For Once Players Generally Return Without Additional Injuries

West Ham United have a dreadful history with regards to players returning from international duty having picked up bad injuries, fortunately it appears that the medical team will be able to concentrate on getting the long term injured fit rather than having to address new issues with the exception of Arthur Masuaku who has been sent home from the DR Congo camp with what is described as a very minor ankle injury. However this is not to infer all those returning are injury free, main man Marko Arnoutovic is still nursing a bruised bone behind his knee, an injury that only time can heal, and El Pel's lovechild Robert Snodgrass is carrying a long term ankle injury that has flared up enough for him to not feature for Scotland in their last two matches.

Hammers' medical team can now continue to working on their long term injury list which includes, in order of severity, Manuel Lanzini, Carlos Sanchez, Winston Reid, Jack Wilshere, Xande Silva, Nathan Holland and last but not least Andy Carroll. The club's appalling injury record for those on international duty dates back to even before Dean Ashton's career ending injury, perhaps this was a refelection of the amount of players who represented their country while playing for West Ham in the past.

London neighbours and this Saturday's opponents at the London Stadium Tottenham, have provided a lot of players for England of late just like West Ham used to, and like Hammers managers back in the day, their manager knows that many of his players will not be able to call on the energy reserves that they would have had if they had not gone away with their national teams. This is all part and parcel of what Premier League managers have to deal with, imagine Maneul Pellegrini's thoughts when he heard that his midfield maestro Manuel Lanzini was out for most of the season before he even coached him once! Irrespective of the 'party line' only a fool would not acknowledge the devastating effect the injury had on the player and his new manager, the injury was also the equivalent to the club taking a £40 Million hit bearing in mind the value of 'the Little Jewel'Lanzini.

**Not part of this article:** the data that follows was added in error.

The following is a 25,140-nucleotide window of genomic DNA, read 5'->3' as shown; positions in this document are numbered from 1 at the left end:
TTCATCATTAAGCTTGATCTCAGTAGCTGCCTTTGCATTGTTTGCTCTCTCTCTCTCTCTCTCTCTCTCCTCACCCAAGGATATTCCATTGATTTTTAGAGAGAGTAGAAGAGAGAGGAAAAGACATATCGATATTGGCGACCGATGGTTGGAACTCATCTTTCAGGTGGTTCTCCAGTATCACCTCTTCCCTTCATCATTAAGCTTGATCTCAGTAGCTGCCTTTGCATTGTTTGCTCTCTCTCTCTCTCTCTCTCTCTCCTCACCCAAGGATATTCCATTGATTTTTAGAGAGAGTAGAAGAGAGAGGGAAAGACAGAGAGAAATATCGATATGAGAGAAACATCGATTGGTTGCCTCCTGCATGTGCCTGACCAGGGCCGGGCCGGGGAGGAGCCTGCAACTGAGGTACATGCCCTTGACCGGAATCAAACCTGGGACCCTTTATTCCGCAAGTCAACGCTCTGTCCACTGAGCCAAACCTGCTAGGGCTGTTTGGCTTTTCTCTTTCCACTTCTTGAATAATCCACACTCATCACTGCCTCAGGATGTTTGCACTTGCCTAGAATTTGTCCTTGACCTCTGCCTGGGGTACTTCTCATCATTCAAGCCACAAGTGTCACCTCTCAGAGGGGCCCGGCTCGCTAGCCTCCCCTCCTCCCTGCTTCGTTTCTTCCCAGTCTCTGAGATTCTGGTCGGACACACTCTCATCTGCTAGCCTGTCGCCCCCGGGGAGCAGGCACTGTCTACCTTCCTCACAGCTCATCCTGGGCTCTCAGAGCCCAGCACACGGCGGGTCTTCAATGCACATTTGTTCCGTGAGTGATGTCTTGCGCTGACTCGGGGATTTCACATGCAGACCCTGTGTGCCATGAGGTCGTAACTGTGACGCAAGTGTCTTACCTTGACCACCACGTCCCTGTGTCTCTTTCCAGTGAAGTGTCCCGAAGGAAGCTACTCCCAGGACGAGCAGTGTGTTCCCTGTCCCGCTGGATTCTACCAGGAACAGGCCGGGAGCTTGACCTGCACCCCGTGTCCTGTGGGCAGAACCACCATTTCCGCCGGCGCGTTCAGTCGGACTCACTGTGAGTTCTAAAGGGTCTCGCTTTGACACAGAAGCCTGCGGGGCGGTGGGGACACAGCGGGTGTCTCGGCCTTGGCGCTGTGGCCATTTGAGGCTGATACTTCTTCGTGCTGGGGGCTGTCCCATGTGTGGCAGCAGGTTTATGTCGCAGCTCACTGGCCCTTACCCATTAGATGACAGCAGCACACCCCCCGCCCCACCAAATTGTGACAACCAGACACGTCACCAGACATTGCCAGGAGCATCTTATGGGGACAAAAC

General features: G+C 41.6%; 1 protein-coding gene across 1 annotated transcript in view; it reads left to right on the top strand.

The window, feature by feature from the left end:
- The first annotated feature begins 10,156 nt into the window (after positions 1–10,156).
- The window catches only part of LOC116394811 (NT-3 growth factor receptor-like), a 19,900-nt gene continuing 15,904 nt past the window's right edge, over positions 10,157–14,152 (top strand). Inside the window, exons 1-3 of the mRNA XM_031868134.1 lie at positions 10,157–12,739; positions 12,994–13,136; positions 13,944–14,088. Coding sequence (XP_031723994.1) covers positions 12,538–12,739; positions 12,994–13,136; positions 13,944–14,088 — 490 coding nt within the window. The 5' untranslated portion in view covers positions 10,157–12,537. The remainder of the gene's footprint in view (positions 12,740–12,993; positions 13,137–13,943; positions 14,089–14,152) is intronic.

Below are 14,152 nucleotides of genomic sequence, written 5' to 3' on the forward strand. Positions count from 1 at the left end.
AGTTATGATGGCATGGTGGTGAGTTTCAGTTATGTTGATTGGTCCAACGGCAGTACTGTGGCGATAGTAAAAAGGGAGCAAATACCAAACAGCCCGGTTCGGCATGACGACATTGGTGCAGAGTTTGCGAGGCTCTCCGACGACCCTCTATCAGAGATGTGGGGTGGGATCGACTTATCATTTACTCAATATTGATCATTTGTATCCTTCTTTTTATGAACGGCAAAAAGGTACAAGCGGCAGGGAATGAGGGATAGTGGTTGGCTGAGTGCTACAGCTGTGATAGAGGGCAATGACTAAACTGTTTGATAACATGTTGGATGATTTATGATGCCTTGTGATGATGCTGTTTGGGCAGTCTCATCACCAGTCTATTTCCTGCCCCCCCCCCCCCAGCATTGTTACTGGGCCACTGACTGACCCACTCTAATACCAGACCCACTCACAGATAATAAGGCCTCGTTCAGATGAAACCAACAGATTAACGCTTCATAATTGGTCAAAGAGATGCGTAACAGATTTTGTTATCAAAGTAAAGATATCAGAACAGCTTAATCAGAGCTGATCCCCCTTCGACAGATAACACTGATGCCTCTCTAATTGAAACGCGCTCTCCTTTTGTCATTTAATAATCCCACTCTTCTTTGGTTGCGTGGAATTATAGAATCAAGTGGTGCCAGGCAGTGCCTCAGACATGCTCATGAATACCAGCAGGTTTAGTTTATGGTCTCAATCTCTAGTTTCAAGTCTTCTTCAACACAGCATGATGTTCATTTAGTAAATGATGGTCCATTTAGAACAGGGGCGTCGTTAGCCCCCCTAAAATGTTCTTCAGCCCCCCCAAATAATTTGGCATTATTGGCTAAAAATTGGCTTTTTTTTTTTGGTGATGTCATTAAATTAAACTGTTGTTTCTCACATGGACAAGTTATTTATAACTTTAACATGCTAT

Despite a massive overhaul of players, Manuel Pellegrini's squad is still very thinly stretched in certain areas, particularly the midfield since the injuries to Wilshere and Sanchez. Jaoa Mario is one of those players who 'got away' during the summer recruitment process, with Inter Milan unwilling to send the midfielder back on loan to the London Stadium favouring a permanent move instead. However Mario could well be available on loan when the January window opens as he is not featuring for the first team and has indicated that he would really welcome the move back to the London club that he knows and whose fans will welcome him back in to the fold with open arms.

West Ham returned from the last international with all guns blazing, played five won three, drew one and experienced only one narrow defeat. It is to be hoped that Manuel Pellegrini and his staff will have been able to use the additional time to work with their players in a similar way as to the last break, the inclusion of the U-23 players training at Rush Green has ensured that the sessions have remained competitive giving the Boss and his coaches plenty of time to appraise the youngsters who, unlike the last couple of seasons, know that there are real possibilities to make the step up to the first team if they impress.

The famed West Ham Academy seemed as if it had become a thing of the past, but there is a genuine feeling that the crop of youngsters coming through can provide the 'new blood' the club have been desperately short of. With talented home grown youngsters currently commanding exhobitant fees the need to promote from within becomes ever more important, other teams have been doing it for ages, look at how much revenue Southampton have been able to generate
from their youth set up!

In Manuel Pellegrini the club at last have a manager who is not afraid to use the youth players at his disposal, obviously the board would be overjoyed to promote from within rather than try to compete with the Premier League's financial big hitters in the open market. It's a simple enough idea, it is one that West Ham invented but then neglected to maintain, it is to be hoped that having had their eyes opened the club's hierarchy will back the Academy to the hilt, an action that will also help aleviate the recruitment problems that will inevitably arise as a result of the lumbering and protracted Brexit negotiations the Government are currently making a Pig's ear out of! - Ed

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